Right above my desk there’s a photo of a hockey player flying through the air after he’s just scored the Stanley Cup winning goal. The player is Bobby Orr, of course, a Canadian and Boston Bruins’ hockey legend, and the photo itself, is a part of the hockey lore as well.
Books have been written about the goal, and books have been written about the shot which captures Orr perfectly parallel with the ice, yet, celebrating the win even before landing on the ice. The disappointed St. Louis Blues defenceman who’s just tripped him is in the middle of the shot, the cheering Boston fans rising to their feet in the stands in the background.
This black-and-white photo is the most famous hockey shot, ever.
The photographer, Ray Lussier, got his spot behind the plexiglass because another photographer left to get himself a beer. And the rest is history.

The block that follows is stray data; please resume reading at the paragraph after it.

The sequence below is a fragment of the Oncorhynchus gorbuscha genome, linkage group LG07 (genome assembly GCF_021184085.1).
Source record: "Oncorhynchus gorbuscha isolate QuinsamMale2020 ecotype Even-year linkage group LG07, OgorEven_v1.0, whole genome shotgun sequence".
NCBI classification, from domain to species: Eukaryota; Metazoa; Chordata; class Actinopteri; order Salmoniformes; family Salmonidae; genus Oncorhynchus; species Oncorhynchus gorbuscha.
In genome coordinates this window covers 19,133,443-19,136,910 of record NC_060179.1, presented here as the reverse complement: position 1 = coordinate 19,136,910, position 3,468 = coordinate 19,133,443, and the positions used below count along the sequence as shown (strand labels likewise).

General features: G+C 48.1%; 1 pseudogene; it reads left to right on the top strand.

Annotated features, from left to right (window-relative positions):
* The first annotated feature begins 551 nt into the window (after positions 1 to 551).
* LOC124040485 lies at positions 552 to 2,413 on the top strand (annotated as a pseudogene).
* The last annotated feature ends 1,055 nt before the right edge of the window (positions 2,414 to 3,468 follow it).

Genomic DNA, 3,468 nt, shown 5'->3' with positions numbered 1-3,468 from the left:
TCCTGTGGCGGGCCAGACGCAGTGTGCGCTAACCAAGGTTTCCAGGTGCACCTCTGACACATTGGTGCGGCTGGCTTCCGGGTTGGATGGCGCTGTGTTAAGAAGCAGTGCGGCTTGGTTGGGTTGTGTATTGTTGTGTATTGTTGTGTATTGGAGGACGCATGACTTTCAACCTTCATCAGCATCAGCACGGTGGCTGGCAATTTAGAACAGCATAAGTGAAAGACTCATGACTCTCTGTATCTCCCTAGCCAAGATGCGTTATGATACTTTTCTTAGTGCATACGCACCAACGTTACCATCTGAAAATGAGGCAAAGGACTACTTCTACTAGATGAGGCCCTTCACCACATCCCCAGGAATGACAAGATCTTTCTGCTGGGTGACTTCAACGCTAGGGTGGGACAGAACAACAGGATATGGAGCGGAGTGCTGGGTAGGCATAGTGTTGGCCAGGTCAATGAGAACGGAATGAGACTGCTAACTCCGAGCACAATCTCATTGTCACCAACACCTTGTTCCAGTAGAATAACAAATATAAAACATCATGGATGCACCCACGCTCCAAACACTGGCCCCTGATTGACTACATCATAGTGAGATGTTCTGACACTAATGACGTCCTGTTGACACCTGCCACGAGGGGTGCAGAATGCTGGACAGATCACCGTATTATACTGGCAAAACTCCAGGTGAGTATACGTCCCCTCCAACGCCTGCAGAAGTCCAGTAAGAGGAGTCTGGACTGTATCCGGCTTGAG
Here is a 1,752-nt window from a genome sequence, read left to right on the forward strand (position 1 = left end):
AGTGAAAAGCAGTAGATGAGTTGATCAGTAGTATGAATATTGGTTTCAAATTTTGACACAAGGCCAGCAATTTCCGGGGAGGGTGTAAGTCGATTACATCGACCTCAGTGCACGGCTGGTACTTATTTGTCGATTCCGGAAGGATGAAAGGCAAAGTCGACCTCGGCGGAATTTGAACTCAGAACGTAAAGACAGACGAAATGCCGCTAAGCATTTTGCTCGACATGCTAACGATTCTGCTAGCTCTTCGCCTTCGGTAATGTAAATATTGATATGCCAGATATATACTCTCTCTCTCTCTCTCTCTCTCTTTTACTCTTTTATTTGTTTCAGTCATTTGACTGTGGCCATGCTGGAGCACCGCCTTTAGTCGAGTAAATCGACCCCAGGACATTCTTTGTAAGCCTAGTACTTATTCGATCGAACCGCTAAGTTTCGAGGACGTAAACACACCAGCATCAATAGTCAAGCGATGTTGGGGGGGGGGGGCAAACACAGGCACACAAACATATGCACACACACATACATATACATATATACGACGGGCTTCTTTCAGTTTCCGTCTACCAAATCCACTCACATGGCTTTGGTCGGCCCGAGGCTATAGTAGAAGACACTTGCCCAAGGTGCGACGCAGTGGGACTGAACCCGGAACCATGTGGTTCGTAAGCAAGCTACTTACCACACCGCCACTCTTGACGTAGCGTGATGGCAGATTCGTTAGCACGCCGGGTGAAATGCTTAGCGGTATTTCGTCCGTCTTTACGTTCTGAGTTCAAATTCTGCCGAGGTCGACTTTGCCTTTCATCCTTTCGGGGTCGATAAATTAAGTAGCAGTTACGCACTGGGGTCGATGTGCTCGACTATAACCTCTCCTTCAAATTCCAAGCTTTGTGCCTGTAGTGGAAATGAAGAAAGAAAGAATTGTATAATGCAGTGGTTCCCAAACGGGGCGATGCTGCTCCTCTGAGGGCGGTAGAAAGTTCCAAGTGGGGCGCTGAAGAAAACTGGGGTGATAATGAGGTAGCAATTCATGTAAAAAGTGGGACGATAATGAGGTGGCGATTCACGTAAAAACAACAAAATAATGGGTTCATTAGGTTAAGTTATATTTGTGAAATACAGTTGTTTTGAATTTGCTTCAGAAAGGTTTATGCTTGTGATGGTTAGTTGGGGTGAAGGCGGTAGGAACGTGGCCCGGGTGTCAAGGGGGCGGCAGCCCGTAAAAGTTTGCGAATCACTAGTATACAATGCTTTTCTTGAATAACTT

These days, Lussier would face fierce competition, and not for the seat. Every single sports event is covered by dozens of photographers, and hundreds more in the stands. We all take photos all the time. In fact, I have about 10 000 photos on my hard drive right now. The LIFE magazine’s online archive that Google is hosting (see site tips), has ten million.
It sounds like a lot, ten million, but in the digital age, that’s nothing. Do a Google image search with, say, “apricot”, and you get 1 500 000 images back. All kinds of apricots: fresh, seeds, singles, piles, trees, and marmelade. If you need to find photos and other images about something specific – like my son who loves dinosaurs – there’s never been a more visual time than this.
Of course, Google also returns Little Miss Apricot at the Patterson Apricot Fiesta, apricot-colored bags, and Apricot Lane Fashion & Gift Boutique which may or may not interest you.
But, if you search for “Bobby Orr”, the first result page returns no less than six versions of the Ray Lussier classic.
The cream will rise to the top, even on the Internet.